With the color scanner 200 having the structure mentioned above, color data of red (R), green (G) and blue (B) of the original are detected and read by the CCDs 7r, 7g and 7b, respectively, and processed by a data processing circuit represented in FIG. 6. In accordance with the processed data, semiconductor laser devices described later and disposed in the printer body 100 are driven in accordance with ON-OFF modulation control method.
The laser beam emitted from each of the semiconductor laser devices is reflected by a polygon mirror 13bk, 13y, 13m, 13c and passes through an f-θ lens 14bk, 14y, 14m, 14c to a fourth mirror 15bk, 15y, 15m, 15c which reflects the laser beam toward a fifth mirror 16bk, 16y, 16m, 16c which further reflects the laser beam to a photosensitive drum 18bk, 18y, 18m, 18c through a cylindrical lens 17bk, 17y, 17m, 17c for compensating for face inclination of the polygon mirror. The beam forms a latent image on the photosensitive drum surface.
Each polygon mirror 13bk, 13y, 13m, 13c is attached on a rotary shaft of a corresponding drive motor 41bk, 41y, 41m, 41c which drives the polygon mirror to rotate at a constant speed. The aforementioned laser beam is reflected by each rotary polygon mirror to scan the photosensitive drum surface along the longitudinal axis thereof (perpendicular to the drawing of FIG. 1).
A laser scanning system of the cyan color recording unit is illustrated in FIG. 3 in detail as an example of the structure of the scanner. Reference 43c designates a semiconductor laser device. A photosensor 44c comprising a photoelectric converter element is disposed on an end face of the photosensitive drum 18c and at an end of a laser scanning line (dash two dot line) on the drum surface along the longitudinal axis thereof, so that the sensor 44c receives the scanning laser beam at the end of the scanning line. The scanning of one line starts at a point when the output of the sensor 44c changes from a laser detection signal to a nondetection signal. That is, a laser beam detection pulse signal from the sensor 44c is processed to be used as a synchronizing pulse signal for starting the scanning of one line on the photosensitive drum. Each of the other three color recording devices, magenta recording device, yellow recording device and black recording device has the same structure as the above mentioned cyan recording device illustrated in FIG. 3.
The structure of the copying apparatus of the present invention is further described with reference again to FIG. 1. The surface of the photosensitive drum 18bk, 18y, 18m, 18c is evenly charged with a predetermined negative voltage by a charger 19bk, 19y, 19m, 19c which is connected to a negative high voltage generator (not shown).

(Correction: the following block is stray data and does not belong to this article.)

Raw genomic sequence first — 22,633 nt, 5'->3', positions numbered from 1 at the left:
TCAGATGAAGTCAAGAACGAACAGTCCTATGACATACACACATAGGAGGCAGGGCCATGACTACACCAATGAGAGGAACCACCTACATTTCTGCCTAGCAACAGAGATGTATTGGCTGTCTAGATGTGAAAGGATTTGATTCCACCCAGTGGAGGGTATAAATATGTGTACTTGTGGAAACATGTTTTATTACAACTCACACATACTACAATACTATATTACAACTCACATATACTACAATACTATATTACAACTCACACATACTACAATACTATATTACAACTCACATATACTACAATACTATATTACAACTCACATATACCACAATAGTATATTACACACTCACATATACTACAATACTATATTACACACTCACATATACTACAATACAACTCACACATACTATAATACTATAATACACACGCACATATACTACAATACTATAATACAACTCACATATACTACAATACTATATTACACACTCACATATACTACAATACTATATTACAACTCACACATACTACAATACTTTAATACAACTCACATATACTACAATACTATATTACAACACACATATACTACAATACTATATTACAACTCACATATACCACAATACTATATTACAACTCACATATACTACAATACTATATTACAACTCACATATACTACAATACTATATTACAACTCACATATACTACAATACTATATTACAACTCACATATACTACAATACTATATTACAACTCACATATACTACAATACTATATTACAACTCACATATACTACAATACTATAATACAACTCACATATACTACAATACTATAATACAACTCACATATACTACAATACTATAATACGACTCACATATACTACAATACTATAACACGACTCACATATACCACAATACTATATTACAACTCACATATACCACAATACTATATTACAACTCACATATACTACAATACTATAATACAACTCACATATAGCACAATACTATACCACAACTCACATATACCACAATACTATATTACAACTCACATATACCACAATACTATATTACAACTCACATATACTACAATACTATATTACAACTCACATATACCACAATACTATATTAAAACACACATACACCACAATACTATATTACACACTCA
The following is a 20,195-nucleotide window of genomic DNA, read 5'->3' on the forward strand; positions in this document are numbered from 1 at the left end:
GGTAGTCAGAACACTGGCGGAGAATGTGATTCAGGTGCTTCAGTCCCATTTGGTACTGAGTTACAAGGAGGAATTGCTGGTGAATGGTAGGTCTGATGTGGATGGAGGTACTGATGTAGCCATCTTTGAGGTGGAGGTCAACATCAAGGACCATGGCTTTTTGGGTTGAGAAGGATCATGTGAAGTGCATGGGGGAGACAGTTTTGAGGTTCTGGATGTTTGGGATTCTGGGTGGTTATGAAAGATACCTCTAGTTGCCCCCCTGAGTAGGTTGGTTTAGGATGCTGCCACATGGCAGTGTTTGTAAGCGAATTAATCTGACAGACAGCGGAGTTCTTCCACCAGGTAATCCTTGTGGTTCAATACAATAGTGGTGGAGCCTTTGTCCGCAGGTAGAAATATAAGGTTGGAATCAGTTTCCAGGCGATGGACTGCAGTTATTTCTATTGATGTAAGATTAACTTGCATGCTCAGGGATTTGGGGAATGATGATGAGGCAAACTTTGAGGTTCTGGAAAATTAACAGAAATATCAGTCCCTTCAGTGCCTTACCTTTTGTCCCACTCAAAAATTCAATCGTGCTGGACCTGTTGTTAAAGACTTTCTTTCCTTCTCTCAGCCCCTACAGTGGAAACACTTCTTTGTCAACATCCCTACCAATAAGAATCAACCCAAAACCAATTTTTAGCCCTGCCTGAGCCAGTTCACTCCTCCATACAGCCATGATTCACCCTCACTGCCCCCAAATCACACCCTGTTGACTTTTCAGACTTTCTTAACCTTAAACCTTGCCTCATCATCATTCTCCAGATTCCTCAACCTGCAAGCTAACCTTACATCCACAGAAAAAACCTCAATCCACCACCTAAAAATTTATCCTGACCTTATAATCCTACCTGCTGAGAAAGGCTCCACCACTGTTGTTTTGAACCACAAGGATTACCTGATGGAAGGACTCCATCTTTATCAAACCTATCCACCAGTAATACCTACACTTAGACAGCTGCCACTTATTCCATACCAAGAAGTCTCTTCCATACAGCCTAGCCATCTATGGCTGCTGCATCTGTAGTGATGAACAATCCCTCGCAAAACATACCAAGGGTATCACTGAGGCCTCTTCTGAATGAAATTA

When the laser beam modulated by the recording signal is irradiated onto the photosensitive drum surface, the electric charge on the drum surface is erased. In this operation, the laser is turned off for dark parts of the original, while the laser is turned on for light parts of the original. With such an operational arrangement, with regard to the area on the drum surface corresponding to the dark part of the original, the charge is maintained at a voltage of -800 V, while with regard to the area on the drum surface corresponding to the light part of the original the charge is reduced to about -100 V, so that an electrostatic latent image is formed on the drum surface in accordance with the shade depth of the original. The electrostatic latent image is developed by a black development unit 20bk, a yellow development unit 20y, a magenda development unit 20m and a cyan development unit 20c so that a color image is formed on each of the photosensitive drums 18bk, 18y, 18m, 18c by toner of black, yellow, magenta and cyan, respectively. The color toner in each development unit is stirred so as to be charged with positive voltage. Each development unit is biased to about -200 V by a bias voltage generator. The positively charged toner sticks to the portion of the drum surface where the surface voltage is larger than the bias voltage so that a toner image is formed on the drum surface corresponding to the original image.
On the other hand, a sheet of record paper is fed out from a paper cassette 22 by a feed roller 23 and transferred to a conveyor belt 25 at predetermined timing by a pair of resist rollers 24. A plurality of record papers for transfer print are stacked in the cassette 22. The record paper is conveyed by the conveyor belt 25 and passes under the photosensitive drums 18bk, 18y, 18m, 18c, respectively, in this order. During passing through each of the photosensitive drums, the toner image in each color of black, yellow, magenta and cyan is transferred to the record paper by the function of a transfer device (charger) 29bk, 29y, 29m, 29c, each arranged at the position corresponding to the photosensitive drum 18bk, 18y, 18m, 18c, respectively, and disposed under the conveyor belt 25.